Breed societies have a range of characteristics to look for when selecting cattle for breeding. But these and other records aren’t always accessible to emerging farmers.
Therefore, as the Agricultural Research Council (ARC’s) Animal Production Institute notes, visual appraisal – examining the animal yourself – is the main “selection aid” used by emerging farmers.
There are two kinds of characteristics to look for – positive ones, and those undesirable ones that show the cow or bull isn’t going to be a good buy.
This is a good example of an Afrikaner bull with no visible defects. Take note of the breed’s slightly sloping rump – a desirable trait. Photo by Wayne Southwood
An undesirable sign here is laminitis, a very serious hoof disease. The gene that makes an animal prone to laminitis can be passed on from generation to generation. This means the offspring are also likely to get it.
Black and amber hooves are harder and less prone to hoof problems than white hooves.
With certain cattle, the toes grow toward each other, or the hooves open up between the toes. This is also undesirable.
Depth of heel is also important. If depth of heel isn’t present, the animal’s weight rests on the hind part of the hoof and outgrowth occurs more easily.
A slightly sloping rump is a positive trait that makes for easier calving. The rump is the section between the hip and the tail. The thurls – hip joints – must be well below the line between the hip and pin-bones (hipbones).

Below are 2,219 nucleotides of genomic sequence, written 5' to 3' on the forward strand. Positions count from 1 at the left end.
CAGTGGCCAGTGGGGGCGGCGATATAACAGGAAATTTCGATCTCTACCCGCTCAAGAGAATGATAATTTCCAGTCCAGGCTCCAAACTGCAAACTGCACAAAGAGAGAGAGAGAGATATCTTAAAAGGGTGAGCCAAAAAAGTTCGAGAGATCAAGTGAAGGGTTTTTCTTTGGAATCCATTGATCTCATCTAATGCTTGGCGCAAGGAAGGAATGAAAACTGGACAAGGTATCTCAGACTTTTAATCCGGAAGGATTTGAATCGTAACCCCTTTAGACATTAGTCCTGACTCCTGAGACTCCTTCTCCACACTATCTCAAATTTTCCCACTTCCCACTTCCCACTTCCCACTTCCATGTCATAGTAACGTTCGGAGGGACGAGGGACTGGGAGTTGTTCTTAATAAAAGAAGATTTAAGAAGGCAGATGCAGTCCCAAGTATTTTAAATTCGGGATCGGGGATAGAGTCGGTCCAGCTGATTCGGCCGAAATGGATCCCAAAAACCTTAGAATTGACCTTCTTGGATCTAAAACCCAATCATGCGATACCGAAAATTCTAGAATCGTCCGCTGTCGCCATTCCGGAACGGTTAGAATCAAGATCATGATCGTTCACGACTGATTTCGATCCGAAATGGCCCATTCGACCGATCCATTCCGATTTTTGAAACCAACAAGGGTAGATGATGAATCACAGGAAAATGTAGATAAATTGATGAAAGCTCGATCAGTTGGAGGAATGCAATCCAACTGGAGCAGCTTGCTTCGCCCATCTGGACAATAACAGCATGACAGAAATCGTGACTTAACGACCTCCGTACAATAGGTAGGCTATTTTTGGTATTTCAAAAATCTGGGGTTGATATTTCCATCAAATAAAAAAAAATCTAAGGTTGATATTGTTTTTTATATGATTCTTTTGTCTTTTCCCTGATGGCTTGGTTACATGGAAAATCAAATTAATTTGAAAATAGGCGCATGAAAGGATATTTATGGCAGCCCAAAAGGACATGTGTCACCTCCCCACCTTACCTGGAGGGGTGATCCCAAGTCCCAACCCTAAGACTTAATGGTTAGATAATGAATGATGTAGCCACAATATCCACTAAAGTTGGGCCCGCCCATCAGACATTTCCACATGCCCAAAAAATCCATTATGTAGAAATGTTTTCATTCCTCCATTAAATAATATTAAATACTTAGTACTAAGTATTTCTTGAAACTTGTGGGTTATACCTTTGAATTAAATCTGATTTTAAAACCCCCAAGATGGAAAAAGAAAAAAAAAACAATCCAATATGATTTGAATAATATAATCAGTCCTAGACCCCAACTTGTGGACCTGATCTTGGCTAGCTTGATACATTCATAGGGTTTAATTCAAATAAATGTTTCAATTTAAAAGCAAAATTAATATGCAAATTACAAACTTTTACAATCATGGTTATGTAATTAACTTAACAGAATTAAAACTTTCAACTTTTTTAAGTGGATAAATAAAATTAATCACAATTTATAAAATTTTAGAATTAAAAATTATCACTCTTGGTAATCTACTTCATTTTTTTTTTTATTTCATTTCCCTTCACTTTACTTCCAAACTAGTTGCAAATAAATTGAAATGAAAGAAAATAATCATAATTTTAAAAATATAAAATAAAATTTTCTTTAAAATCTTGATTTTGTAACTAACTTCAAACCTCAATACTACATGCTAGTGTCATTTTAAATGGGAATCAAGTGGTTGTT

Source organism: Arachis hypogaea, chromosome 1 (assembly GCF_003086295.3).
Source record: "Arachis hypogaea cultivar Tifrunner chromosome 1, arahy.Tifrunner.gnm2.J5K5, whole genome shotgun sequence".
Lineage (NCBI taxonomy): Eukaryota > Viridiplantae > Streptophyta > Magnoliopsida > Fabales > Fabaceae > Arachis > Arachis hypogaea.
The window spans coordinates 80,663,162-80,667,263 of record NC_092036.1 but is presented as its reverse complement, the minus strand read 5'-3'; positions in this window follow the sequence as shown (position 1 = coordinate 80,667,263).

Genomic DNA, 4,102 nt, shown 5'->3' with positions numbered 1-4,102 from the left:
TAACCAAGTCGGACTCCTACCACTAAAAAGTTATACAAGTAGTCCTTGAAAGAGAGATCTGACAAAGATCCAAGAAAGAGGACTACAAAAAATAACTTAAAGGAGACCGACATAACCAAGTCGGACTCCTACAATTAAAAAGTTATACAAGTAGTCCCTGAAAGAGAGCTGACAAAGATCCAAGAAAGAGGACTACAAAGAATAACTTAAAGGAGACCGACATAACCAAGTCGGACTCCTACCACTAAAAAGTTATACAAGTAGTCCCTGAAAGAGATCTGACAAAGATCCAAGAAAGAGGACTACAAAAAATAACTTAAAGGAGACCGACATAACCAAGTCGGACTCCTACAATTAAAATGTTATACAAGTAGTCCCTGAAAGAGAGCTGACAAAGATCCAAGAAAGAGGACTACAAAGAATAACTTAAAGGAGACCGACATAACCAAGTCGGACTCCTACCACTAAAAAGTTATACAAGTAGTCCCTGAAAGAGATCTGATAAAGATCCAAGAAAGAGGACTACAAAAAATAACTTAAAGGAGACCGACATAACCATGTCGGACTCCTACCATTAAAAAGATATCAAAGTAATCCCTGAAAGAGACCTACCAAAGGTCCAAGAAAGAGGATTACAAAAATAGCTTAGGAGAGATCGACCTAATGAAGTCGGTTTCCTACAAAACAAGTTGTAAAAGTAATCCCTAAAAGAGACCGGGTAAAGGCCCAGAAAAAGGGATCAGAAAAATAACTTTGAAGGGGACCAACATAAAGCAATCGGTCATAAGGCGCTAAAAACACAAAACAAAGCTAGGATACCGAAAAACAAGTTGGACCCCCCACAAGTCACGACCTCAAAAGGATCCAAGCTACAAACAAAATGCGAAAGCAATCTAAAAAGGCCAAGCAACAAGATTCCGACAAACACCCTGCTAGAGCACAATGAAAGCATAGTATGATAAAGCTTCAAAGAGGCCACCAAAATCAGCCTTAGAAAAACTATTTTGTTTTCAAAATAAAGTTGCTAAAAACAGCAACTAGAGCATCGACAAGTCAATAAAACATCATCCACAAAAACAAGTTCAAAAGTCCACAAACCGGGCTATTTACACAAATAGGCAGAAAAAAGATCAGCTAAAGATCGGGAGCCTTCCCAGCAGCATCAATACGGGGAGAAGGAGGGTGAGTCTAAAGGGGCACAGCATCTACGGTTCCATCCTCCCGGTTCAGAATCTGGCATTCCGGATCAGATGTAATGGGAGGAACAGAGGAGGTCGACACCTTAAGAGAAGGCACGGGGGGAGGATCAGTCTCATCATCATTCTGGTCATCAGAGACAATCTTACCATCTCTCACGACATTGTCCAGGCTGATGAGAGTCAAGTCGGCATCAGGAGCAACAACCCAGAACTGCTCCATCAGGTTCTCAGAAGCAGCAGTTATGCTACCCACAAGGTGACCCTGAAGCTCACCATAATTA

The hock is the animal’s ankle. In humans, the ankle is just above the foot – in cattle the hock is much higher. If the hock is too straight, cattle can’t walk long distances. Bulls with straight hocks also have difficulty when mounting cows.
Although a sickle, (or bent), hock is better than a straight hock, you don’t want a hock that’s too bent.
This is the section between the hoof and dewclaw – the “claw” or “toe” that doesn’t touch the ground. Pasterns that are too soft are undesirable, as extra weight is placed on the hoof, causing wearing of the heel and outgrowth of the hooves, especially in sandy soils.
Beware of “pigeon-toed” animals, where the knees tend to move outward, or “knock knees”, where the legs move outward, making movement more difficult.
This is a negative trait, where the tail is twisted to one side at the tail head (where the tail joins the body). “These animals should be culled, as the next stage is an open spinal cord, which is lethal,” warns the ARC.
Docile cattle are easy to work with and temperament can be passed on to offspring.
Source: Beef Cattle Management, ARC-Animal Production Institute.
This artticle was originally published in the 29 July issue of Farmers Weekly.